HANSEN: And always came, it seems, from someplace not too far from where you were living.
Ms. SMITH: Exactly.
HANSEN: And comfort food.
Ms. SMITH: Right.
HANSEN: Which has this connotation of having as much cheese, butter, fat, even with the stuff that's good for you - the collards. I mean, some people still make them with a ham hock and…
Ms. SMITH: And I have a recipe in here with a ham hock. But I tell people how to de-fat the ham hock.
HANSEN: Oh, tell us how to do that.
Ms. SMITH: And what you do is, you know, you boil the ham hocks like you normally would with whatever spices you wanted to put in them. And after you boil them and they're falling off the bone, you let them cool down to room temperature. And then I put them back in the refrigerator overnight. And what happens is the fat rises to the top. So then I can skim it off and then proceed with the recipe.
HANSEN: That's a great way to make that healthy.
Ms. SMITH: And I don't feel guilty.
HANSEN: Yeah. Yeah.
Ms. SMITH: It's healthy.
HANSEN: But you admit that you like to cook with one special ingredient - fat.
Ms. SMITH: Well, I love fat. I mean, I love it. And I say it, that I love it, in the book, because it adds such great flavor. But in moderation these days, because I really think that all of us should be conscious of that fat intake because it's just not, you know, not the healthiest thing.
I even have now olive oil. And I am introducing olive oil to the folks in my restaurant. Eventually, and particularly like in a city like D.C. that's a Southern city, most people are used to butter. But I'm offering the alternative and just try it with the bread and see if you like it.
HANSEN: We find the people responsible for implementing those healthier changes in the kitchen.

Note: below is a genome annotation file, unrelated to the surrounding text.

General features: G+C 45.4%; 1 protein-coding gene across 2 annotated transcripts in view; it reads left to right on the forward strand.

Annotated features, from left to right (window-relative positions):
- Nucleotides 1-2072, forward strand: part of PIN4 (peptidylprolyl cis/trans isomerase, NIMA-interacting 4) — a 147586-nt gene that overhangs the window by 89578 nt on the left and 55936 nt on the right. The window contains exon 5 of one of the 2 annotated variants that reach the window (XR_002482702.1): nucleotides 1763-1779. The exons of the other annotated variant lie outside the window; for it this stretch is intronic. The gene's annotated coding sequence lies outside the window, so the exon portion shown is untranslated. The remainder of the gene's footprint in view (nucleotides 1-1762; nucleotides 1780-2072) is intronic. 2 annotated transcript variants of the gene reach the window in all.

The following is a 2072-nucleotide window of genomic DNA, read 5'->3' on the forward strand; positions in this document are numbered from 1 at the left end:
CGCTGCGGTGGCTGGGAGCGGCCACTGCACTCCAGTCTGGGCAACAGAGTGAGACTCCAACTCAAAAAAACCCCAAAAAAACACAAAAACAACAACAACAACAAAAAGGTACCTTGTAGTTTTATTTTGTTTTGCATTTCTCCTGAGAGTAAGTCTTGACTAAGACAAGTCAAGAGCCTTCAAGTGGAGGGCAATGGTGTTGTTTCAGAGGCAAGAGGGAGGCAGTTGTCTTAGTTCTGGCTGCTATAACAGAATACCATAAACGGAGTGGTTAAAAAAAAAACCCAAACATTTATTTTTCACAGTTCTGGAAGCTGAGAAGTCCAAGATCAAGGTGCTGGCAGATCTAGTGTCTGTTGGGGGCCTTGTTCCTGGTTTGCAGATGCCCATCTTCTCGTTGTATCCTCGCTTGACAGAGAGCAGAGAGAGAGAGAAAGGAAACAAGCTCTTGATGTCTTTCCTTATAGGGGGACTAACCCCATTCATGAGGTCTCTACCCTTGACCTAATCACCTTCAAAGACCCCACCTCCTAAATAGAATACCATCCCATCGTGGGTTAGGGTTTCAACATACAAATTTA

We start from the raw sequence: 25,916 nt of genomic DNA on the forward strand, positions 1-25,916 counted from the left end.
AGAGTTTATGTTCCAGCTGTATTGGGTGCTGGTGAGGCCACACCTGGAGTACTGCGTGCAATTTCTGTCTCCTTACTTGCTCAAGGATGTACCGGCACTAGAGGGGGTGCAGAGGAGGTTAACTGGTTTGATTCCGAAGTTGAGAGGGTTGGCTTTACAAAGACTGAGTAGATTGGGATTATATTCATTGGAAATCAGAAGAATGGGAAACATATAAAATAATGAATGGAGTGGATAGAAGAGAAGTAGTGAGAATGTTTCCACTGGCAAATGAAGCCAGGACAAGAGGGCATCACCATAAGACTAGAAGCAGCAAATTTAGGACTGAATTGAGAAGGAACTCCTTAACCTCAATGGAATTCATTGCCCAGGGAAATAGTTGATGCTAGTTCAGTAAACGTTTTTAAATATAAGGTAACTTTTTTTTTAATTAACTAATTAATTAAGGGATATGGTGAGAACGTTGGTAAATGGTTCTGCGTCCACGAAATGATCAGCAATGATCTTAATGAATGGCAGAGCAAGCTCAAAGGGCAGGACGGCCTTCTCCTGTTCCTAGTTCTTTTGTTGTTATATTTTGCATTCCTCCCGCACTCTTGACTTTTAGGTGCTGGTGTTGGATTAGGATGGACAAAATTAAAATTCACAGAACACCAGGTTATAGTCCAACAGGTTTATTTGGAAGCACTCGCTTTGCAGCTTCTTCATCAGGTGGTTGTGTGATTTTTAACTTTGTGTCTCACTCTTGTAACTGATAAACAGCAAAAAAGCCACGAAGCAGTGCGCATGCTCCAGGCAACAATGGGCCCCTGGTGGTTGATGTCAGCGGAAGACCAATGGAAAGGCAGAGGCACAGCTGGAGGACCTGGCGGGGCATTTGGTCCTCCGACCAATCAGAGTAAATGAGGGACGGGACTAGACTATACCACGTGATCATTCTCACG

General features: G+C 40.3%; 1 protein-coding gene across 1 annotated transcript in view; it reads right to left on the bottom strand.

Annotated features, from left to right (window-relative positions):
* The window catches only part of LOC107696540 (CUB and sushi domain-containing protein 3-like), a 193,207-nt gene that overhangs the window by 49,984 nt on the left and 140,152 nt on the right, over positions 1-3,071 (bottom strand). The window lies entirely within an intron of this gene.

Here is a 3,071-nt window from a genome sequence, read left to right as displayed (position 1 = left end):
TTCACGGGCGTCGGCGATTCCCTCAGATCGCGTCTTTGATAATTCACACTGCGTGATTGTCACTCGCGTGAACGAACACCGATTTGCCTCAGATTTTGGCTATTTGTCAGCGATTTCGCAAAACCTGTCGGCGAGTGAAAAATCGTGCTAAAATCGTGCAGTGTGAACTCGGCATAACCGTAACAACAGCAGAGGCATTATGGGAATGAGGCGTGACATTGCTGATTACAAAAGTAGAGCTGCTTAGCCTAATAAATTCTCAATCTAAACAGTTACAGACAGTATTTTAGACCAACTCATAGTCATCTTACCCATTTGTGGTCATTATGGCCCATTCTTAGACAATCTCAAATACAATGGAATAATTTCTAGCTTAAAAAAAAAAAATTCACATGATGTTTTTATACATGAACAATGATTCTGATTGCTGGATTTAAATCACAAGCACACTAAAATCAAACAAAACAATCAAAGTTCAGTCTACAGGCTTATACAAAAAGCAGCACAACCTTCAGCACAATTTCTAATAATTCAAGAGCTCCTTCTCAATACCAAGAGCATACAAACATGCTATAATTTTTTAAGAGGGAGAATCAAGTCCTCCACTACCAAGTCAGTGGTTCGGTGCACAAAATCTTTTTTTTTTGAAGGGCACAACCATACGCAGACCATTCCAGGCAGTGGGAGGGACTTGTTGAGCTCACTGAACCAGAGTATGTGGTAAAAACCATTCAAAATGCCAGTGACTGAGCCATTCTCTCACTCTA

(Soundbite of chopping)
HANSEN: But not everything can be perfectly healthy.
What are you making?
Unidentified Woman: (Unintelligible)
Unidentified Woman: I'm making roux.
HANSEN: That's butter, flour, a little stock or did…
Unidentified Woman: Just butter and flour.
HANSEN: Just butter and flour. Getting that ready?
Unidentified Woman: (Unintelligible)
HANSEN: For (unintelligible). Man, roux is like the cornerstone of everything.
I'm a northerner. I come from New England. I come from the land of, you know, clam bakes and New England boiled dinners. Do you think I could learn how to cook Southern style?
Ms. SMITH: Absolutely. This is a Frogmore stew on the cover.
HANSEN: Ok. So there's shrimp, corn…
Ms. SMITH: Corn - shrimp, corn on the cob. It's got some sausage in it. And, again, you can get lighter sausage. But it's got - it's very flavorful and it's fresh. And so you could do your twist on it and you might want to add a little lobster. You might want to add, you know, but give it its New England flair.
But that's what I like about recipe books. Mine is a map, and then you take that map and you go where you want to go with it. Books, cookbooks in particular, are very challenging. But they give back a lot.